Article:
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I don't understand SRK's animosity towards Amsoil? I first heard of the Amsoil name on this very forum, and decided to do more research and read up more on the product. The fact that there's so many links to Amsoil on this forum suggested to me that Amsoil was a great product. My research and further readings on Amsoil suggest that it IS a great product, to the point that I'm willing to try out the stuff. Now that I hear some dissention, I'm starting to second-guess myself on Amsoil.

What gives? Is the truth out there?

I will tell you about my experience with Amsoil....

purchased off lease 99 LS in July 03 @ 53K

Did immediate Dino Oil/filter change.

Switched to Amsoil XL-7500 5-30 @ 55K

Moved to Orig. Amsoil 5-30 @ 59K

Currently @ 61,600 miles

(Yes - new Amsoil oil filter with each Synthetic change!)

Level was set to dead perfect on dipstick on all oil changes.......it has never moved off of it at any point.

My engine was quiet before the Amsoil, now it IS QUIETER :D

The best part...when I bought the car, the dipstick had a "light oil film" all the way up the stick...above where you check the oil level. (The car had been service regularly @ 5k dino oil intervals.) It wouldn't wipe off with a rag. Within 500 miles or so on the first Amsoil change, the residue loosened and was easily wiped off with a rag during level checks.

I examined the valve caps/springs, etc...thru the Oil Cap hole as best I could with a flashlight before I bought the car- they looked very clean then and continue to be so. Also, you may have a small "shelf" just inside the Oil Filler hole - this helps to prevent flying oil up against the oil cap. This "shelf" also had heavy amount of oil residue on it...and is now CLEAN :lol:

All this tells me my engine is quieter, cleaner, healthier than ever before !!!

Amsoil claims it is "technically" superior to Mobil 1 in almost all those categories. But Mobil One is a great oil too, so someday I may use Mobil one; because I'll always change my oil within 5K miles. Dino Oils are good also; its just that synthetics are a little better.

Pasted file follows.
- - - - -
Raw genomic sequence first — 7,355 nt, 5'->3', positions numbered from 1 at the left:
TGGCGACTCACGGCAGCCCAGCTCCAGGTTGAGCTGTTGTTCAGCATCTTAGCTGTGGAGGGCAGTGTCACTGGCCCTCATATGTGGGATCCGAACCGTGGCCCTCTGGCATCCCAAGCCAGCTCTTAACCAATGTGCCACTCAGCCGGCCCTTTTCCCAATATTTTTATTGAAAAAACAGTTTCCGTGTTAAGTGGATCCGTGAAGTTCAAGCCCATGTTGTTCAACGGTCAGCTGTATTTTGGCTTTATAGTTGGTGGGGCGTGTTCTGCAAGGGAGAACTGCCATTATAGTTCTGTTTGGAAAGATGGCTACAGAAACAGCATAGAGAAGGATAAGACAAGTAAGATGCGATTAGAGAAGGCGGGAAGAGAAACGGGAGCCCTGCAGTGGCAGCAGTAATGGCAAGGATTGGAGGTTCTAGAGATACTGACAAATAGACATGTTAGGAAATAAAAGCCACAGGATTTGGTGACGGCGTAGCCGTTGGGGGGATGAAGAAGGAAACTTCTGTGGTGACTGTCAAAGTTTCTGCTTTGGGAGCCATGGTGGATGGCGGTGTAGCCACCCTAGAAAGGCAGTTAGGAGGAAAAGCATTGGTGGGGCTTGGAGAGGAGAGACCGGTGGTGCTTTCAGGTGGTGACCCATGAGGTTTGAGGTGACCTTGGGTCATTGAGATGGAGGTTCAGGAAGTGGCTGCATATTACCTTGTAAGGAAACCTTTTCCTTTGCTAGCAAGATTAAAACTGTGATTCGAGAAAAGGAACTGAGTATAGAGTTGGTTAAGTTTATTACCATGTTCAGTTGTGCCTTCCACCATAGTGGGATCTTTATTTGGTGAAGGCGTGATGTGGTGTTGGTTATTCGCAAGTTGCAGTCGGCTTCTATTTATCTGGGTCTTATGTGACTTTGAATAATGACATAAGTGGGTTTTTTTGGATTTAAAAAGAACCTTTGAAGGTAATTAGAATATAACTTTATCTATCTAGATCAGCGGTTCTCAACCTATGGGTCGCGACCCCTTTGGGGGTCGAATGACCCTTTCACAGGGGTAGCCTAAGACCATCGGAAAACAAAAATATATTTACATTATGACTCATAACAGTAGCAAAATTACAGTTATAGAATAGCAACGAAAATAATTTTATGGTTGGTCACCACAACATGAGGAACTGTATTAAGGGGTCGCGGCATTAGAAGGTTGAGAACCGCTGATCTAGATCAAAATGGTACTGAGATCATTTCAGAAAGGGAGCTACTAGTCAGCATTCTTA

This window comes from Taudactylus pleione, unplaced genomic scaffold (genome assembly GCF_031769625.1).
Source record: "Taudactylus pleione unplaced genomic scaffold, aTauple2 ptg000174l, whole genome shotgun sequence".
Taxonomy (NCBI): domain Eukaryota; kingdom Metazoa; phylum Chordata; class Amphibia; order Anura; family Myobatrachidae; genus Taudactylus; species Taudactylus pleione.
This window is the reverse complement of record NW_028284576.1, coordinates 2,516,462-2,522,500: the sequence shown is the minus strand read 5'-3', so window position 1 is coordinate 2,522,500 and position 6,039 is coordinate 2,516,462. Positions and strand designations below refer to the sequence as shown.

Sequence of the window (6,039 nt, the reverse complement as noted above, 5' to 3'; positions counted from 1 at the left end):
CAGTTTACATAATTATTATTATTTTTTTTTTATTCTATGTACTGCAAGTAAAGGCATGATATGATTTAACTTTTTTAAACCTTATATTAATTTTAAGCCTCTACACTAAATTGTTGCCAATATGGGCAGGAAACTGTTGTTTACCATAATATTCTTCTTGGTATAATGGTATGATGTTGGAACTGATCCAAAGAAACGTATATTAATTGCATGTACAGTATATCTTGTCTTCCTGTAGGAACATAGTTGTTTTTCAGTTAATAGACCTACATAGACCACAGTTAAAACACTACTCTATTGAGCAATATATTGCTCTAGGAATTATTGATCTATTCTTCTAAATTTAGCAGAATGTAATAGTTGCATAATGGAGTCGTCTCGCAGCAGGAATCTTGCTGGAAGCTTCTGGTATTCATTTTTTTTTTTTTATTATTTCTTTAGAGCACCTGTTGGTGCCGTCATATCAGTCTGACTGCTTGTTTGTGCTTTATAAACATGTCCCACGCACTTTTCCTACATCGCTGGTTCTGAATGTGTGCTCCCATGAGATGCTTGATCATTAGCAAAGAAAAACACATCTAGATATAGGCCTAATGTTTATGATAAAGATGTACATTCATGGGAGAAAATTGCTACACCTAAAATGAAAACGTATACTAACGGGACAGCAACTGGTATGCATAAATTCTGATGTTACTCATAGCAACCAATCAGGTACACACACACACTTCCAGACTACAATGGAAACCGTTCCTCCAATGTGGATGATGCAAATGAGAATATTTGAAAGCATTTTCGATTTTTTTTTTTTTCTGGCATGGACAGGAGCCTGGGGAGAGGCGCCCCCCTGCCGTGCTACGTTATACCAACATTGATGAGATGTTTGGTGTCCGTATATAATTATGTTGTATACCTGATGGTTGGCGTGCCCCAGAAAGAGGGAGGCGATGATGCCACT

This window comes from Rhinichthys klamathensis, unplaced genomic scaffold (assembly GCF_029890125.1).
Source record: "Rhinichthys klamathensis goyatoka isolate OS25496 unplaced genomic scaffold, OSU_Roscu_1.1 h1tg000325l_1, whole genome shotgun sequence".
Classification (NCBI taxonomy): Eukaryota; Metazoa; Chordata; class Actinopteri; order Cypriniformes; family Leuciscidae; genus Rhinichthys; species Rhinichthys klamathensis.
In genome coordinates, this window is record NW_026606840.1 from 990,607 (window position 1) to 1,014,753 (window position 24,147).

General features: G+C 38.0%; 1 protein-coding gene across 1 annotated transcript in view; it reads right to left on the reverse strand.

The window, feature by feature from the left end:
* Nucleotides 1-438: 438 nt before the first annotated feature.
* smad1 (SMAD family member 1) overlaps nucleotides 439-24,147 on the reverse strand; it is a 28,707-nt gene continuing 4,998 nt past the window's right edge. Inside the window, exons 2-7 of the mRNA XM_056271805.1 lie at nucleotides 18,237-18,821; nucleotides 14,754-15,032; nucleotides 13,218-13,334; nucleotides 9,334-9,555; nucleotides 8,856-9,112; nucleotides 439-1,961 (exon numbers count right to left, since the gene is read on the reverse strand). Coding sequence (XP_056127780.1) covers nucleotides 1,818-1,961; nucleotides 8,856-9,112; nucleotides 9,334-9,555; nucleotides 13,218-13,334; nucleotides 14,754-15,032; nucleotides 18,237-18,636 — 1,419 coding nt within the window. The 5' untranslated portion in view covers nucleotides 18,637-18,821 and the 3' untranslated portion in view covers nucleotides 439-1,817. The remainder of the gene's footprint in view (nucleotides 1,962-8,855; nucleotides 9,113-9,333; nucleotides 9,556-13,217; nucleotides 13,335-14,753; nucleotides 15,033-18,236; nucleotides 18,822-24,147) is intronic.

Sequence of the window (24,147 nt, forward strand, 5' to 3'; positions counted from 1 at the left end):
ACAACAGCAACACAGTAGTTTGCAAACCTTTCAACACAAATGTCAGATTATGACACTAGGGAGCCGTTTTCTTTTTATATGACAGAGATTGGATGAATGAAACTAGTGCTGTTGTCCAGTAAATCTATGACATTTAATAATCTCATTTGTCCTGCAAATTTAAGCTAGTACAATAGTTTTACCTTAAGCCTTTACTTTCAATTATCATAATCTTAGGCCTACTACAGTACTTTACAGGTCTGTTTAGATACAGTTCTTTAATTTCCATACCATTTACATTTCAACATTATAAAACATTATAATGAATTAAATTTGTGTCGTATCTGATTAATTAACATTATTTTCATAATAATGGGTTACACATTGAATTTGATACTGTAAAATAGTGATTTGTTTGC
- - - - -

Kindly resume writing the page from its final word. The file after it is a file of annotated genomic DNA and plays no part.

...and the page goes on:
99

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Hey 99lsguy,

Have you also switched your transmission fluid with Amsoil synthetic ATF as well? or are you sticking with the Toyota T-IV? Thanks. Anyone else out there currently using Amsoil for their tranny fluid?

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Monarch I see you are attempting to show something. Using DOT 4 brake fluid to replace DOT 3 is acceptable because those that make the stuff stipulate that they are fully compatible. One fluid has a higher boiling point. Either can be used to top off a system, but the characteristics of the fluid will be a combination of the two used.

SRK, so far you have not explained why Toyota / Lexus / Nissan / Chrysler and some other automakers do not want DOT 4 brake fluids used in their braking systems, except in an emergency situation.

So it seems obvious to me there are some positive and negative characteristics of DOT 3 vs DOT 4 fluids and that on balance, the factory engineers feel the benefits of DOT 3 fluids outweigh the negatives. And the negatives of DOT 4 fluids outweight the benefits.

Lexus owners who use DOT 4 fluids are therefore taking a risk of unknown proportions of degrading brake and clutch system performance, reliability or durability. Some owners think it's exciting, cool and manly to take risks. Other owners value peace of mind.